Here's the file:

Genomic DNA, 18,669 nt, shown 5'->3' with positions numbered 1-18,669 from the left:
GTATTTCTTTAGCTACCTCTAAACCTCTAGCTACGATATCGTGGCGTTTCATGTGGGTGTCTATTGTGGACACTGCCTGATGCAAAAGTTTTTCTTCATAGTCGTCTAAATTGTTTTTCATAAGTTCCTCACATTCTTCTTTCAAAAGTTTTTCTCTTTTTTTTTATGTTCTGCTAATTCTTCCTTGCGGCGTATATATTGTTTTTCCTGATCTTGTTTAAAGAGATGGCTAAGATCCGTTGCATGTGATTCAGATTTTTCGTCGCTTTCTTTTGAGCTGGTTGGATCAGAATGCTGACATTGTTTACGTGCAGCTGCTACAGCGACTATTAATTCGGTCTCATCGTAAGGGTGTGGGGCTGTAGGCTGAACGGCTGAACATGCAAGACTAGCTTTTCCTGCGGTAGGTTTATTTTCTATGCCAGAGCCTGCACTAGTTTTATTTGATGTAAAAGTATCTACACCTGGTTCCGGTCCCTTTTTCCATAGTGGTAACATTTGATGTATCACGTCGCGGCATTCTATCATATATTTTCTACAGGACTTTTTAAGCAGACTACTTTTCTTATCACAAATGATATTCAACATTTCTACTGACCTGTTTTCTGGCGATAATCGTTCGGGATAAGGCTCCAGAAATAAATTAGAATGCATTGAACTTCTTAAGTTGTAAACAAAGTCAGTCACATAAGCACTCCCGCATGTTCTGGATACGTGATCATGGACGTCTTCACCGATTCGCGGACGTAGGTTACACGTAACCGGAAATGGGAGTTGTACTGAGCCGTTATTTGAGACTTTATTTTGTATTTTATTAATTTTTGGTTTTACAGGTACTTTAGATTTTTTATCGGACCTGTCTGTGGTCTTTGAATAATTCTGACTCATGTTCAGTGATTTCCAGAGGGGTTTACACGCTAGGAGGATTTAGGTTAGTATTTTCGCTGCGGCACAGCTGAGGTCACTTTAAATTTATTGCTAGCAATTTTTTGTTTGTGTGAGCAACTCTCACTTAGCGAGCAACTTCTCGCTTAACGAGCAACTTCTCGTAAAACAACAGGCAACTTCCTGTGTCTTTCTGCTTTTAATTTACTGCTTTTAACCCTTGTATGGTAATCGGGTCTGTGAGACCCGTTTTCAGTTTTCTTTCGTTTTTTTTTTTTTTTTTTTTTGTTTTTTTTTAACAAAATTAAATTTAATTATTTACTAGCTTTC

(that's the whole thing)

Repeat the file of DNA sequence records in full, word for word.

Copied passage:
Genomic DNA, 18,669 nt, shown 5'->3' with positions numbered 1-18,669 from the left:
GTATTTCTTTAGCTACCTCTAAACCTCTAGCTACGATATCGTGGCGTTTCATGTGGGTGTCTATTGTGGACACTGCCTGATGCAAAAGTTTTTCTTCATAGTCGTCTAAATTGTTTTTCATAAGTTCCTCACATTCTTCTTTCAAAAGTTTTTCTCTTTTTTTTTATGTTCTGCTAATTCTTCCTTGCGGCGTATATATTGTTTTTCCTGATCTTGTTTAAAGAGATGGCTAAGATCCGTTGCATGTGATTCAGATTTTTCGTCGCTTTCTTTTGAGCTGGTTGGATCAGAATGCTGACATTGTTTACGTGCAGCTGCTACAGCGACTATTAATTCGGTCTCATCGTAAGGGTGTGGGGCTGTAGGCTGAACGGCTGAACATGCAAGACTAGCTTTTCCTGCGGTAGGTTTATTTTCTATGCCAGAGCCTGCACTAGTTTTATTTGATGTAAAAGTATCTACACCTGGTTCCGGTCCCTTTTTCCATAGTGGTAACATTTGATGTATCACGTCGCGGCATTCTATCATATATTTTCTACAGGACTTTTTAAGCAGACTACTTTTCTTATCACAAATGATATTCAACATTTCTACTGACCTGTTTTCTGGCGATAATCGTTCGGGATAAGGCTCCAGAAATAAATTAGAATGCATTGAACTTCTTAAGTTGTAAACAAAGTCAGTCACATAAGCACTCCCGCATGTTCTGGATACGTGATCATGGACGTCTTCACCGATTCGCGGACGTAGGTTACACGTAACCGGAAATGGGAGTTGTACTGAGCCGTTATTTGAGACTTTATTTTGTATTTTATTAATTTTTGGTTTTACAGGTACTTTAGATTTTTTATCGGACCTGTCTGTGGTCTTTGAATAATTCTGACTCATGTTCAGTGATTTCCAGAGGGGTTTACACGCTAGGAGGATTTAGGTTAGTATTTTCGCTGCGGCACAGCTGAGGTCACTTTAAATTTATTGCTAGCAATTTTTTGTTTGTGTGAGCAACTCTCACTTAGCGAGCAACTTCTCGCTTAACGAGCAACTTCTCGTAAAACAACAGGCAACTTCCTGTGTCTTTCTGCTTTTAATTTACTGCTTTTAACCCTTGTATGGTAATCGGGTCTGTGAGACCCGTTTTCAGTTTTCTTTCGTTTTTTTTTTTTTTTTTTTTTGTTTTTTTTTAACAAAATTAAATTTAATTATTTACTAGCTTTC